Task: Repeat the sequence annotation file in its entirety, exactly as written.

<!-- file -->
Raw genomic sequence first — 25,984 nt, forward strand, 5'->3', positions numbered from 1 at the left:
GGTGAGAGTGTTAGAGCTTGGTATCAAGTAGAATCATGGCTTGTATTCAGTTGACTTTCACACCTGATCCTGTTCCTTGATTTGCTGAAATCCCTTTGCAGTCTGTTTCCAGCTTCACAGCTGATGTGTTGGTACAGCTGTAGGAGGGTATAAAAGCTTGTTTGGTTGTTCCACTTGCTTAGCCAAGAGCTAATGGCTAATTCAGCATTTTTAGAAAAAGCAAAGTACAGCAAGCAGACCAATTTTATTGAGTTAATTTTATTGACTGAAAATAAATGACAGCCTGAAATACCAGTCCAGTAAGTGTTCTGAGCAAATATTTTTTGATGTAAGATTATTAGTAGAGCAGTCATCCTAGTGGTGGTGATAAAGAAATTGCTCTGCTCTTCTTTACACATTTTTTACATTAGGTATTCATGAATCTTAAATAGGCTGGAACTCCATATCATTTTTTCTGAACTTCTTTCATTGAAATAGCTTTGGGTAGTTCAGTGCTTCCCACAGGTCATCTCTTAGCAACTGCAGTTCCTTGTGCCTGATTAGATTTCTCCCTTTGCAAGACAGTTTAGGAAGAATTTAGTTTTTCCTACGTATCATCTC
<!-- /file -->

Raw genomic sequence first — 25,984 nt, forward strand, 5'->3', positions numbered from 1 at the left:
GGTGAGAGTGTTAGAGCTTGGTATCAAGTAGAATCATGGCTTGTATTCAGTTGACTTTCACACCTGATCCTGTTCCTTGATTTGCTGAAATCCCTTTGCAGTCTGTTTCCAGCTTCACAGCTGATGTGTTGGTACAGCTGTAGGAGGGTATAAAAGCTTGTTTGGTTGTTCCACTTGCTTAGCCAAGAGCTAATGGCTAATTCAGCATTTTTAGAAAAAGCAAAGTACAGCAAGCAGACCAATTTTATTGAGTTAATTTTATTGACTGAAAATAAATGACAGCCTGAAATACCAGTCCAGTAAGTGTTCTGAGCAAATATTTTTTGATGTAAGATTATTAGTAGAGCAGTCATCCTAGTGGTGGTGATAAAGAAATTGCTCTGCTCTTCTTTACACATTTTTTACATTAGGTATTCATGAATCTTAAATAGGCTGGAACTCCATATCATTTTTTCTGAACTTCTTTCATTGAAATAGCTTTGGGTAGTTCAGTGCTTCCCACAGGTCATCTCTTAGCAACTGCAGTTCCTTGTGCCTGATTAGATTTCTCCCTTTGCAAGACAGTTTAGGAAGAATTTAGTTTTTCCTACGTATCATCTC